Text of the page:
The length of the marriage is the most common factor considered to decide the duration of a spousal support order.
Suppose the marriage was less than ten years. In that case, a judge will typically award alimony for half the length of the marriage. Suppose the marriage lasted longer than ten years. In that case, a judge can decide on more extended alimony payments.
A California family court judge can technically award spousal support for long-term periods and even a spouse's lifetime. However, this is rare and only occurs in extreme and limited situations. It's much more common for an alimony award to have an end date.
Can Permanent Alimony Be Modified?
Yes. The court could modify permanent spousal support if the paying spouse shows a substantial change in circumstances since the existing order, such as cohabitation with a romantic partner. Dating someone after divorce will not generally have any impact on spousal support payments.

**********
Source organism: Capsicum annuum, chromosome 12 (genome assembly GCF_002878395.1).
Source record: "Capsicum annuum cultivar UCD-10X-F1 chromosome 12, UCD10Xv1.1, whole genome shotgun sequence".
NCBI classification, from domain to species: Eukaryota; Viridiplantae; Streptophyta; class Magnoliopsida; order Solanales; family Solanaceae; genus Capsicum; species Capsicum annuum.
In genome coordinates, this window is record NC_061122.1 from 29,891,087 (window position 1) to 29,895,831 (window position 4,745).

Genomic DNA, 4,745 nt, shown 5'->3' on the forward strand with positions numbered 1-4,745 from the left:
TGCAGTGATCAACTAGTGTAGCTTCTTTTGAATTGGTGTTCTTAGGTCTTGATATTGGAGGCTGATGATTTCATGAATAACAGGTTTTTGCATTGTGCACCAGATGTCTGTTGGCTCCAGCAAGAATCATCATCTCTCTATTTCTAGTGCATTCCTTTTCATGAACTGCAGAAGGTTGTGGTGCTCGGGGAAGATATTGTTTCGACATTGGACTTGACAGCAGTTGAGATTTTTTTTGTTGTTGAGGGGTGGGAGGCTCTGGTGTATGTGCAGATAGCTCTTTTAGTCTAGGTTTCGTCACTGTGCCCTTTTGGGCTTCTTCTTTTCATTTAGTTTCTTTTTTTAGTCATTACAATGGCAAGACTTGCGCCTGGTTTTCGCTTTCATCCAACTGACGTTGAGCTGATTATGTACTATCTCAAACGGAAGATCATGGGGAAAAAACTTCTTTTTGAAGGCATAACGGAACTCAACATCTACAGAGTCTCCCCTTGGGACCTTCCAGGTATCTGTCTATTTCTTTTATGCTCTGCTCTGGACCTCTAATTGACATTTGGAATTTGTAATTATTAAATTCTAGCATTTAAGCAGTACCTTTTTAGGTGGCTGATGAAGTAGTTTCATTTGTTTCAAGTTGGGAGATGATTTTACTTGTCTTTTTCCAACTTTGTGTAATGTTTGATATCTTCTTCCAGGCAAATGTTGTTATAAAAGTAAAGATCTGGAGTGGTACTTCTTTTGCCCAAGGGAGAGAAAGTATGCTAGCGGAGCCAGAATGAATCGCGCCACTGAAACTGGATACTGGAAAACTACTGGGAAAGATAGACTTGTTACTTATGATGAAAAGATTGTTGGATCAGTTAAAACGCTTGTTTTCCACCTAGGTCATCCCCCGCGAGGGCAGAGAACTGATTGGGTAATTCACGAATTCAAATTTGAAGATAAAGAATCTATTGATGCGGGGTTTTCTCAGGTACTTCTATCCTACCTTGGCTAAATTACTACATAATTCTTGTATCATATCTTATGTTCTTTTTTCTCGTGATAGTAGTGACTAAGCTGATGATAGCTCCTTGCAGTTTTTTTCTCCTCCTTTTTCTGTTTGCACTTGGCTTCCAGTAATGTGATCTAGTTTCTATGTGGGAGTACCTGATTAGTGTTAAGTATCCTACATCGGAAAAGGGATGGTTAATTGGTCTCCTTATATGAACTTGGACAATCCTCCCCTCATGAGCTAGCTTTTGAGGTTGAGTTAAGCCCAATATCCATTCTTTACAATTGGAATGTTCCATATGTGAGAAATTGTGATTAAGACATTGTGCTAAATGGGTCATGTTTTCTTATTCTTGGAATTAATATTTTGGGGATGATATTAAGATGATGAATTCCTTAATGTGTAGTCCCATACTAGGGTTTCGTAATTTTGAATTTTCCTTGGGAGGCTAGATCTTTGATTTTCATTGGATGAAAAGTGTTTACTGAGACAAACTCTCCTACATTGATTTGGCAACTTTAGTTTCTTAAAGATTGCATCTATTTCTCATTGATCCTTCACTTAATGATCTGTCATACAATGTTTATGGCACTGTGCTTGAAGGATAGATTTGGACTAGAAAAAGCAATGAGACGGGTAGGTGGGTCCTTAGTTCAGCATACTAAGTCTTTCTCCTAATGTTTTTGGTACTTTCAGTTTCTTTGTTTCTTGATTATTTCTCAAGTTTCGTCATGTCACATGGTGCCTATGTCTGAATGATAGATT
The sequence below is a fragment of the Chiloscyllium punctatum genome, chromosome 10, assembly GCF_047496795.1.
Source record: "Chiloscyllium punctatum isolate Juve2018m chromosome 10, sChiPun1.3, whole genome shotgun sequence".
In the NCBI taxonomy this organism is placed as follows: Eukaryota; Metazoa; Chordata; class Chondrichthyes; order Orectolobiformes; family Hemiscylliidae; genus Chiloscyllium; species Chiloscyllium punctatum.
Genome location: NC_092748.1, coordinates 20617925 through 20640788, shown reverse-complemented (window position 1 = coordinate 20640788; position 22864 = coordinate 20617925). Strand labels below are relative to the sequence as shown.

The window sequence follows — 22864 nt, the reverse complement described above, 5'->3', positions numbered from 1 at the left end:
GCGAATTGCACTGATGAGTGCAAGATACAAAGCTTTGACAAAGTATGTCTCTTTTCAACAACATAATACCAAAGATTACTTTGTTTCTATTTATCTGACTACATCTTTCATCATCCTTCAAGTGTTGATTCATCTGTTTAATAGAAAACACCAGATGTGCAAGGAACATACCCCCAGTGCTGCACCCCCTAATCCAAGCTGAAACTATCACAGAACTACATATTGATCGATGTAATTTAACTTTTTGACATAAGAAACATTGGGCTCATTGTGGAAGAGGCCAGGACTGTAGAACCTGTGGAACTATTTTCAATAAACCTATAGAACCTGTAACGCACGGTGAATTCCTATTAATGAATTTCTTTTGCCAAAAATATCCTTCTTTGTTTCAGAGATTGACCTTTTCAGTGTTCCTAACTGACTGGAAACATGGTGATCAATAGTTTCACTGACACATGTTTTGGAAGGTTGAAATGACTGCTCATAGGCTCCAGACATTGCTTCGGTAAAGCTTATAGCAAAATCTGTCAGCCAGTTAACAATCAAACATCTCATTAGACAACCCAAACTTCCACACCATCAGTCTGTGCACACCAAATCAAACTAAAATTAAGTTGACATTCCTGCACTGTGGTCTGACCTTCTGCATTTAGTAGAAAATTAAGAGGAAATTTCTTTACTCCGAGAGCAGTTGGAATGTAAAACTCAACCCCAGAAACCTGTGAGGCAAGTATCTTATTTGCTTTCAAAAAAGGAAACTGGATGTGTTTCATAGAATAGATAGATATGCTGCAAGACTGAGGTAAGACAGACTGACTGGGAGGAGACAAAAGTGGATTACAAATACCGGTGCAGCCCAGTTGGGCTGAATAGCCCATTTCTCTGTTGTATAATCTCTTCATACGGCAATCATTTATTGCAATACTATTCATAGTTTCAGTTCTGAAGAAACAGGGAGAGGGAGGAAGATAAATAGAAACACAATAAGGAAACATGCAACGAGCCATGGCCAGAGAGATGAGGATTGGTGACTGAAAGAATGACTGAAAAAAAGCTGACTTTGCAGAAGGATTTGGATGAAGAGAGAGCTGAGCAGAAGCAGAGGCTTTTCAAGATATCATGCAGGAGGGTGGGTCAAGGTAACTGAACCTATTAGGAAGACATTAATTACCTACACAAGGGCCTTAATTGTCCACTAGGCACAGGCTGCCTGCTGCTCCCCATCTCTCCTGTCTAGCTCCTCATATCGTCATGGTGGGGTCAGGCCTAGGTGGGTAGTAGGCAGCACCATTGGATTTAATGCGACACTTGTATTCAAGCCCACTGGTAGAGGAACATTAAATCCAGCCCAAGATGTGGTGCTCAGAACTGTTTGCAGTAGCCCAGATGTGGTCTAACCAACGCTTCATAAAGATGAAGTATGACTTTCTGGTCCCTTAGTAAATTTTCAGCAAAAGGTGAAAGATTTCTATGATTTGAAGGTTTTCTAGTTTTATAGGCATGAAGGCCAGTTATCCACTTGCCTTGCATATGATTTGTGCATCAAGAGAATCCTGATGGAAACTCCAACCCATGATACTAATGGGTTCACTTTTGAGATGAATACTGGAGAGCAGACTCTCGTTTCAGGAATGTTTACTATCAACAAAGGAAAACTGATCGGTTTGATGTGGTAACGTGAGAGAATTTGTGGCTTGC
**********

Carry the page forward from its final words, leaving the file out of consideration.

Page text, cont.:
However, a family court will keep an already approved mutual agreement between the spouses. That's not usually their business, and they won't get involved. Further, an alimony award for a specific period can't be modified or extended after it expires.
Just to let you know, spouses receiving support must become self-supporting within a reasonable time. A Gavron warning is a relevant court notice given to spouses before any modification or termination of alimony.
Can Permanent Alimony Be Terminated?
Yes. Permanent spousal support can be terminated after there has been a substantial and material change in circumstances, such as the following:
- The death of the receiving spouse;
- Receiving spouse gets remarried;
- Paying spouse is over the age of 65 and retiring;